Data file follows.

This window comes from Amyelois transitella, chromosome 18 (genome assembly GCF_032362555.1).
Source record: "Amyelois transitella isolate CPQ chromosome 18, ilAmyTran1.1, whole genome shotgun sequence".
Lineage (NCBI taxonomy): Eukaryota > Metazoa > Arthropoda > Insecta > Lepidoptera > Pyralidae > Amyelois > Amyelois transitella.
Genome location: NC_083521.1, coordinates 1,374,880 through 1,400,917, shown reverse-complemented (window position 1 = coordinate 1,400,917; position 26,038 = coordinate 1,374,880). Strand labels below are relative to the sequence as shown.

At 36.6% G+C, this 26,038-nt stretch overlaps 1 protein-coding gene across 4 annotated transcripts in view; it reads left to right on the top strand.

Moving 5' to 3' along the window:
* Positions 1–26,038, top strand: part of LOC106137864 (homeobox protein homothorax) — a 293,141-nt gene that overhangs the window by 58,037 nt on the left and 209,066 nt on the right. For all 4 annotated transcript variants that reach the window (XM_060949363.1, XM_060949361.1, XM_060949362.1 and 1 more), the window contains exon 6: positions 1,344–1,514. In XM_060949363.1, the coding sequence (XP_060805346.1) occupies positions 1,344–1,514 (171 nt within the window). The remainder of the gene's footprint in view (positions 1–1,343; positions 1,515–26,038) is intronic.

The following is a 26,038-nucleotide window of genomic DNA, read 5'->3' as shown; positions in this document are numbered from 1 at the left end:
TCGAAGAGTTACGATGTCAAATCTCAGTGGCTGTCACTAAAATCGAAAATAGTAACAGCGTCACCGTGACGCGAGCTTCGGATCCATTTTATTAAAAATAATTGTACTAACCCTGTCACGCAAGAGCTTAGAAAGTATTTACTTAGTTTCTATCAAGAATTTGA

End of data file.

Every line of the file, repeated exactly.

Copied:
This window comes from Amyelois transitella, chromosome 18 (genome assembly GCF_032362555.1).
Source record: "Amyelois transitella isolate CPQ chromosome 18, ilAmyTran1.1, whole genome shotgun sequence".
Lineage (NCBI taxonomy): Eukaryota > Metazoa > Arthropoda > Insecta > Lepidoptera > Pyralidae > Amyelois > Amyelois transitella.
Genome location: NC_083521.1, coordinates 1,374,880 through 1,400,917, shown reverse-complemented (window position 1 = coordinate 1,400,917; position 26,038 = coordinate 1,374,880). Strand labels below are relative to the sequence as shown.

At 36.6% G+C, this 26,038-nt stretch overlaps 1 protein-coding gene across 4 annotated transcripts in view; it reads left to right on the top strand.

Moving 5' to 3' along the window:
* Positions 1–26,038, top strand: part of LOC106137864 (homeobox protein homothorax) — a 293,141-nt gene that overhangs the window by 58,037 nt on the left and 209,066 nt on the right. For all 4 annotated transcript variants that reach the window (XM_060949363.1, XM_060949361.1, XM_060949362.1 and 1 more), the window contains exon 6: positions 1,344–1,514. In XM_060949363.1, the coding sequence (XP_060805346.1) occupies positions 1,344–1,514 (171 nt within the window). The remainder of the gene's footprint in view (positions 1–1,343; positions 1,515–26,038) is intronic.

The following is a 26,038-nucleotide window of genomic DNA, read 5'->3' as shown; positions in this document are numbered from 1 at the left end:
TCGAAGAGTTACGATGTCAAATCTCAGTGGCTGTCACTAAAATCGAAAATAGTAACAGCGTCACCGTGACGCGAGCTTCGGATCCATTTTATTAAAAATAATTGTACTAACCCTGTCACGCAAGAGCTTAGAAAGTATTTACTTAGTTTCTATCAAGAATTTGA